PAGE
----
The most subtle addition, but ultimately the one with the most impact strategically is the ability for worms to now take cover inside buildings. Various parts of the environment, like skyscrapers,hotdog trucks and even an old man style pub can be slithered into by your squad. This provides a great deal of cover, as they literally need to be blown up before your worm is damaged (like the old tactic to drill into the scenery and girder over the exit). In another twist the worm no longer can be seen by the other team during their turn. So now not only do you have to think of the best way to eliminate the competition, but you also have to remember where they are.

There’s plenty to do both online and offline, with a whole host of campaign missions, challenges, and then bonus missions to unlock on top of that. Meanwhile both local and online multiplayer make a return. Every aspect of multiplayer can also be customised from which weapons are available, to turn times, the frequency of crate drops (and what’s inside them) and how many vehicles/barrels/mines you want littering the landscape.

You can also customise your worms with all manner of funny hats, silly voices, and even choose their gravestone and fanfare (which includes every national anthem I can think of, even the Welsh one!) One thing of note though is that the classes seen in Worms Revolution and Clan Wars are gone, there are now only one type of worm again in keeping with the games more classic Worms tone. It also looks and sounds just like you remember ( well as much as it can through rose coloured specs anyway) Worms W.M.D returns to the classic, hand-drawn styleof the early titles and looks all the better for it, with beautifully rendered maps and the Worms looking equal parts mischievous and adorable. The booms, blasts and wind up noises are also all classic Worms and hearing the little guys yelling “INCOMING!” as a bazooka shell finds it’s mark remains just as satisfying as it did over twenty years ago.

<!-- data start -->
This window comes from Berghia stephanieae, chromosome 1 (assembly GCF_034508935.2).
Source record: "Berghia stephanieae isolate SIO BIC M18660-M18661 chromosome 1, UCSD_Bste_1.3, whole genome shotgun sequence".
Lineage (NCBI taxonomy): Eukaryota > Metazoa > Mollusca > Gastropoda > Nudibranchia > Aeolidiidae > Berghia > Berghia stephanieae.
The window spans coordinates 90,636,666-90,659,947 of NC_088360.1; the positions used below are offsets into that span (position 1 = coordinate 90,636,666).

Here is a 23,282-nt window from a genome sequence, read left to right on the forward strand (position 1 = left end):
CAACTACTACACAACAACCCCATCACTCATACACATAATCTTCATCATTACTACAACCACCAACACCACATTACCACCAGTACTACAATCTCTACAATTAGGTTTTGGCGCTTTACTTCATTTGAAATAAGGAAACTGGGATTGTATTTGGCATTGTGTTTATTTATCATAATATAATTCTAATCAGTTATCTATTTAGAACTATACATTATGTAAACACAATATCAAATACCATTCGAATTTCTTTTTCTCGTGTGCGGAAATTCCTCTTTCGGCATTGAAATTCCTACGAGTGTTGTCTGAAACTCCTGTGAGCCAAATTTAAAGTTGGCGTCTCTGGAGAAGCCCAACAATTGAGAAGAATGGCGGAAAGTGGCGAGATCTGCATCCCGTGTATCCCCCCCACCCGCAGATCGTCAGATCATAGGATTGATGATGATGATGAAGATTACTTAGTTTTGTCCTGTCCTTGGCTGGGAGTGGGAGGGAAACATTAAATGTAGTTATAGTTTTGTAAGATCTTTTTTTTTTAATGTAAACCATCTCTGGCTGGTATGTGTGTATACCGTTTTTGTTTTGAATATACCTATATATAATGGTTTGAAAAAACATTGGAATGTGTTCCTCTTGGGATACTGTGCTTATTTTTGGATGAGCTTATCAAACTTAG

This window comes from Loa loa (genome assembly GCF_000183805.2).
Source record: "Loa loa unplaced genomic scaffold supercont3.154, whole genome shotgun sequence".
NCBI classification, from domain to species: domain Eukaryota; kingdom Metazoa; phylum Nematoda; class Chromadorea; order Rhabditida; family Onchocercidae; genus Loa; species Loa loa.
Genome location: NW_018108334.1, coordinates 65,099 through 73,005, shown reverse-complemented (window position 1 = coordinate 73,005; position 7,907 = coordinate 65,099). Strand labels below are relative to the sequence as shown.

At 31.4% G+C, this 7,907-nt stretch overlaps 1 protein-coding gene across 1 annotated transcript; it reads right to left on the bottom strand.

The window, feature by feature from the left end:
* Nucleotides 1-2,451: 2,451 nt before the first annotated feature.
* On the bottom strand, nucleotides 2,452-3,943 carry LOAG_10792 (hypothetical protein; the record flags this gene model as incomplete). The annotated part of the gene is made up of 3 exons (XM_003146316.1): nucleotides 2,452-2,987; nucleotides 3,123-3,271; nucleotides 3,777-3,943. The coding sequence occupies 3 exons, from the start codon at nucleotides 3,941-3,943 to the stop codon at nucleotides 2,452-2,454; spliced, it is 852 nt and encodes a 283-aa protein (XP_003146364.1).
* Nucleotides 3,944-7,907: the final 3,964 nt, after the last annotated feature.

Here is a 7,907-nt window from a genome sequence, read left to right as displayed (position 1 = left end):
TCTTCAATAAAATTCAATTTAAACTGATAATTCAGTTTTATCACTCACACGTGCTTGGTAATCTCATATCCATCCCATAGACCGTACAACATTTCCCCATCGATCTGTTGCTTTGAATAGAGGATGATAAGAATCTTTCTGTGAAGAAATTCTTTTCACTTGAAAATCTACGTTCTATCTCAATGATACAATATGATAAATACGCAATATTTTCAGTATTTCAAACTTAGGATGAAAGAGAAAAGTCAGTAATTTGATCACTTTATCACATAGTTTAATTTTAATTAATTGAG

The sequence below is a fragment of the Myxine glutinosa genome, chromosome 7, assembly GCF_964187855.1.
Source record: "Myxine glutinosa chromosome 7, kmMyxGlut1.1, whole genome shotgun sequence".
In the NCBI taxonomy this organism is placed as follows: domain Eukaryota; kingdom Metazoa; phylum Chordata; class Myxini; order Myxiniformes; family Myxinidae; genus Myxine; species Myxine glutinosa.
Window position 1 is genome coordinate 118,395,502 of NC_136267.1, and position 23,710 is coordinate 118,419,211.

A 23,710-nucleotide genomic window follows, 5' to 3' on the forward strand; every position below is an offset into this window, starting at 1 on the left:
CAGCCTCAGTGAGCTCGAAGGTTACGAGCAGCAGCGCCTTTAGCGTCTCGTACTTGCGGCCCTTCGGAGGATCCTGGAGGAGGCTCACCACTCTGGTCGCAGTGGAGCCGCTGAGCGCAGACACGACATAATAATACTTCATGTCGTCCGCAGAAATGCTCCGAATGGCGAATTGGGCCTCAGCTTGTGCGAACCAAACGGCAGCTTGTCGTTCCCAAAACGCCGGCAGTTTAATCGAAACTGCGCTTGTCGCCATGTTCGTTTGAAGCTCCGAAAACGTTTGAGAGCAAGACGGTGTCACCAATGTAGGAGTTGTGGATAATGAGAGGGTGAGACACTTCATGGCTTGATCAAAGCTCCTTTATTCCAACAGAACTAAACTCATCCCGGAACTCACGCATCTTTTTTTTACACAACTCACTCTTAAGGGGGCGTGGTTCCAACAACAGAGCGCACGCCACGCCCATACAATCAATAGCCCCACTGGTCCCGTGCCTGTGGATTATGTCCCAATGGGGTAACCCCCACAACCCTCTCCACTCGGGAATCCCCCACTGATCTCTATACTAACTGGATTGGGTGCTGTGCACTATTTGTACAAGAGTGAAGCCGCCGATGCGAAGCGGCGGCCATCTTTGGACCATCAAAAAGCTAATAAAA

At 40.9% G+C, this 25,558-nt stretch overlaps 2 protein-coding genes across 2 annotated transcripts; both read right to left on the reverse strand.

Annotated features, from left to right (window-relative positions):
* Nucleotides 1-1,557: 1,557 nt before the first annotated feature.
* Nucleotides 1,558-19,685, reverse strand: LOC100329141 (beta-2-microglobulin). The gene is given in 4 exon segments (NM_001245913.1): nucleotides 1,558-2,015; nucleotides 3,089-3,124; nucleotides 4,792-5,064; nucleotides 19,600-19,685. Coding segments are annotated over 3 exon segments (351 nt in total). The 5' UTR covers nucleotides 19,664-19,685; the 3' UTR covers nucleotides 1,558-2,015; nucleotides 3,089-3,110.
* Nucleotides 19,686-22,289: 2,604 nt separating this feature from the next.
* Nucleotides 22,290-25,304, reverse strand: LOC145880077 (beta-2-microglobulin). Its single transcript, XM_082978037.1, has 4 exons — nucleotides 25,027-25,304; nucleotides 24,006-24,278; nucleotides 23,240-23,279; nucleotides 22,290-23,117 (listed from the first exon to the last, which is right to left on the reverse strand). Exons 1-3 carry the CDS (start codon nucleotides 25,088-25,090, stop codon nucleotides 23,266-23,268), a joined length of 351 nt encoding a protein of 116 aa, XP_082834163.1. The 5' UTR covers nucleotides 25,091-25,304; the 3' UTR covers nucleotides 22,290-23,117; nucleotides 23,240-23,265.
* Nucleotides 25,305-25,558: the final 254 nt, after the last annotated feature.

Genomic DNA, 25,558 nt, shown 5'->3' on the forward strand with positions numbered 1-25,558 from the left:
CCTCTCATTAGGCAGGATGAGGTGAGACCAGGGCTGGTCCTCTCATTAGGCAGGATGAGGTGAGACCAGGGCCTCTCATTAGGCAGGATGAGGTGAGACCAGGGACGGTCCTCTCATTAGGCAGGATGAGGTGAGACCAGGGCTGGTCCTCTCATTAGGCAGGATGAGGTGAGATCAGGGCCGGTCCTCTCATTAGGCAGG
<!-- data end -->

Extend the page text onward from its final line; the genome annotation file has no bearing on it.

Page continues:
From the few online matches we played, the netcode is stable and we had no problems either connecting, or maintaining a connection during play. On the whole it was a rather smooth experience, and the games new tweaks such as building and crafting really do help to add an element of the unknown to online encounters as you never quite know what your opponent is going to come up with next.

Worms W.M.D is a superb addition to the long running franchise and easily the best game in the series since Armageddon. The game’s new additions, work well and not only look cool, but help to evolve the game’s strategic elements in interesting ways that enhance the gameplay, instead of merely innovation for innovations sake.If you’re a long running fan tempted to get back into the series, or have always wondered what all the fuss is about Worms W.M.D is the perfect place to start.